Enhanced timebase option

I think that it would be very useful to have two new event-level options called something like “Log event onset” and “Log stimulus onset”. These would cause Superlab to make log entries at the beginning of the event and at the onset of the stimulus (that is, at the end of vertical blanking after the stimulus is on the display, or after the sound has started to play).

Also, there could be an option at the experiment level “Log event and stimulus onsets by default”, which would cause all new events to have those checkboxes ticked; if you didn’t want that for some event(s), you could untick either or both checkboxes.

These options, along with the existing “Save cumulative time” experiment-level option, could considerably improve the accuracy of timing measurements, or at least they could improve the experimenter’s confidence in them.

There is currently an option to have SuperLab save a detailed log file, but it is saved separately from the main data file. See Hank’s description of the verbose flag in this post.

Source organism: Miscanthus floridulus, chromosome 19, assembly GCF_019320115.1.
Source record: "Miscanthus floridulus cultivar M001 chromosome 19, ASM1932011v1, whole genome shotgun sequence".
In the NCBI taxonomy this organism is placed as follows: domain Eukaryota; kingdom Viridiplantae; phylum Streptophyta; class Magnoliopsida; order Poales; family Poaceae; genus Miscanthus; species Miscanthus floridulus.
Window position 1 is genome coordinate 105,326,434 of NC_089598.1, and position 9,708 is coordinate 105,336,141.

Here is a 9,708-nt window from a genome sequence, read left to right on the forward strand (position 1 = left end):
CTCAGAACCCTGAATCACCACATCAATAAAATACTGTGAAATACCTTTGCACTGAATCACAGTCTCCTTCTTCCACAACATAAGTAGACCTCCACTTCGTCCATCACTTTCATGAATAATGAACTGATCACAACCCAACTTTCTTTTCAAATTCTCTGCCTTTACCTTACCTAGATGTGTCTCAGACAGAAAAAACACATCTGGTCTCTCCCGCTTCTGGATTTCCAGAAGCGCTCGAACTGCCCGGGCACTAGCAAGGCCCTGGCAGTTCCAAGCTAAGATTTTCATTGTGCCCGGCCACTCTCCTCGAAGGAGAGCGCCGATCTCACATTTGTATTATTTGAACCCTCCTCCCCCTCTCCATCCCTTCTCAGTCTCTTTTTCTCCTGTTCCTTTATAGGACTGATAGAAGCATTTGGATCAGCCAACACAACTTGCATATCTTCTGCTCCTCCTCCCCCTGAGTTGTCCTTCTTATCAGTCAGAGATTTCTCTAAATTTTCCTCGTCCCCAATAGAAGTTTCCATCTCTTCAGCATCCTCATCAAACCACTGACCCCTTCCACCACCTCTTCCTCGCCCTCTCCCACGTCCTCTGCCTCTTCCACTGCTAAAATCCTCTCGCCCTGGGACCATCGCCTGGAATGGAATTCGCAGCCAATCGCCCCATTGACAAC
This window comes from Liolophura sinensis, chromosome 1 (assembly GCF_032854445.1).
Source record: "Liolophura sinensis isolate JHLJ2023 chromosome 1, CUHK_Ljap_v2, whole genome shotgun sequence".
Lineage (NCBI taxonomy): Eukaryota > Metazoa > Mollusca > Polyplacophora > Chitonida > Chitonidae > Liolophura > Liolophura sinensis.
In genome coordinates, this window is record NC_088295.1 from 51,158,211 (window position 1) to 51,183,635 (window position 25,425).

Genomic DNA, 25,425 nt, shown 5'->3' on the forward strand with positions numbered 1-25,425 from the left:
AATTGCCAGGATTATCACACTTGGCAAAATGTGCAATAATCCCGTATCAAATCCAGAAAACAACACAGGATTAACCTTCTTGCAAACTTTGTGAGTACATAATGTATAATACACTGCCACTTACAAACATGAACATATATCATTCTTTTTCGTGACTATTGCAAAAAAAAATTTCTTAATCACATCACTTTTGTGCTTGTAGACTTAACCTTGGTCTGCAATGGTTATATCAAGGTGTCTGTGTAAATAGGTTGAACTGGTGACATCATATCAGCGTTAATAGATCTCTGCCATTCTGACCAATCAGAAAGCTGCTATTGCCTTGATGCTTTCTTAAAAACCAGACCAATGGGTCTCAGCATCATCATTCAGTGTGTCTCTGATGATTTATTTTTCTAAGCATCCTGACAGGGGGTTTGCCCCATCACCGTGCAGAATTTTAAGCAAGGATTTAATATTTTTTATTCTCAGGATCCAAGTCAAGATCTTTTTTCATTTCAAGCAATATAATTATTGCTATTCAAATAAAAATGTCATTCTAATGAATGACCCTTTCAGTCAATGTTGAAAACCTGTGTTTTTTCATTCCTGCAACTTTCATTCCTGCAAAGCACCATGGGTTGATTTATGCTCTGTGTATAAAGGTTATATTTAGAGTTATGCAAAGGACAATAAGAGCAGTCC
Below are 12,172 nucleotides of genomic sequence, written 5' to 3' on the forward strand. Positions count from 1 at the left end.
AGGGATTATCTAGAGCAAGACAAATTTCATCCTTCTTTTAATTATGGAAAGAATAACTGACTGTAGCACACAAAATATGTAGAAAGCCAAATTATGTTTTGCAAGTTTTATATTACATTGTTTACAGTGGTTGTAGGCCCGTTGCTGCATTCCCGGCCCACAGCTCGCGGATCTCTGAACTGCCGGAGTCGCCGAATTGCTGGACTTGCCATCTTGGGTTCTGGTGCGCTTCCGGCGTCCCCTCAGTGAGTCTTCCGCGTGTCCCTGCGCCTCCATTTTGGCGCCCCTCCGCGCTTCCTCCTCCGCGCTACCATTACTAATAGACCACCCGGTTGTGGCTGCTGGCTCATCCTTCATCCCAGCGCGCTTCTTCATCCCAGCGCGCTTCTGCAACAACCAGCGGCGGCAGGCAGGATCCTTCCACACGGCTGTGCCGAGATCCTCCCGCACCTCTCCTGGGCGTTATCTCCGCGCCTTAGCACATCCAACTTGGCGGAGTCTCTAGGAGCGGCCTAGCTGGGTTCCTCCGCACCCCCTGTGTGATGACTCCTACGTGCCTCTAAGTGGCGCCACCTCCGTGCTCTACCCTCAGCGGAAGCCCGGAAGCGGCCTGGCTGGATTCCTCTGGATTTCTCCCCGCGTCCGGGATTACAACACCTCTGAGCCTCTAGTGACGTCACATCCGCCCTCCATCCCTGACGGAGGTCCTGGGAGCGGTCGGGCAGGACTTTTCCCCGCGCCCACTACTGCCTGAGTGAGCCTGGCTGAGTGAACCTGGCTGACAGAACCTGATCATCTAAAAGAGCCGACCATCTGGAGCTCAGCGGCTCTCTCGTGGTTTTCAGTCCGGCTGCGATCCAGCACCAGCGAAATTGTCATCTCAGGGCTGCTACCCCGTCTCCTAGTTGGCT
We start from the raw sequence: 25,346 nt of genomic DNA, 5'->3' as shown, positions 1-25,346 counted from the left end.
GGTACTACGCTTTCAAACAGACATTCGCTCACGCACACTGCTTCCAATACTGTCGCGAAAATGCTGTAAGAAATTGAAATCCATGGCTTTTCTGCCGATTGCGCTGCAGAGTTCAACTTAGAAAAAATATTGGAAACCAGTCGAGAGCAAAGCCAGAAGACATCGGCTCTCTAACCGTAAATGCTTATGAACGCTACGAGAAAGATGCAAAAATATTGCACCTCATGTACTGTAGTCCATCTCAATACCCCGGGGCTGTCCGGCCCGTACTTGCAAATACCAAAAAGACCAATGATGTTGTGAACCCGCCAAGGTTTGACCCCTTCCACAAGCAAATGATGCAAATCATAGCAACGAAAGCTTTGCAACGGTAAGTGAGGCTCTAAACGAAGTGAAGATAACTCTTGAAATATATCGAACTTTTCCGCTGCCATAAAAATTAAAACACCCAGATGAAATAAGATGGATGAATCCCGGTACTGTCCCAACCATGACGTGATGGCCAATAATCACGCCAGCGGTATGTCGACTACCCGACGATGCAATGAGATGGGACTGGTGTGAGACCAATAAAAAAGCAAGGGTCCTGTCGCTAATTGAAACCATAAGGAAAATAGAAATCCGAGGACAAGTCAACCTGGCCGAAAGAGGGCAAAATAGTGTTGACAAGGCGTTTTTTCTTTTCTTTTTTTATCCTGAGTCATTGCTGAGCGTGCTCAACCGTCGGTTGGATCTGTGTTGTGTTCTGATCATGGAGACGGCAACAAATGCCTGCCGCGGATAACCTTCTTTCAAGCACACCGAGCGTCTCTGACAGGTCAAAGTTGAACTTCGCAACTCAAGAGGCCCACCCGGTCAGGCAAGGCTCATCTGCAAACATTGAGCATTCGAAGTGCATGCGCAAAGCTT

I’ve used that, and it is indeed very useful. However, I was thinking more along the lines of having that information in the regular logfile.

Actually I suppose some of the information could be computed from just the “cumulative time” option and the response times. If you know that the response time was, say, 300 ms and that it occurred at a cumulative time of 80000 ms into the experiment, then you also know that the response interval began at 80000-300 = 79700 ms. And if the response time of the next response in the sequence was 350 ms, with a cumulative time of 80400 ms, then you know that that response interval began at 80400 - 350 = 80050 ms, and that the setup overhead from the end of the previous trial to the beginning of the current trial was 50 ms. So, never mind. I think maybe the information in my suggestion is already accessible from the logfile, at least potentially.


Technically, the verbose log isn’t saved; it’s just reported in a new window. If you want to save it, you need to copy and paste it into a text file. It’s intended as a debugging feature rather than an experiment detail feature. Ultimately, it’s the second bit of information we use (after the user interface) to help debug an experiment when things aren’t running as expected.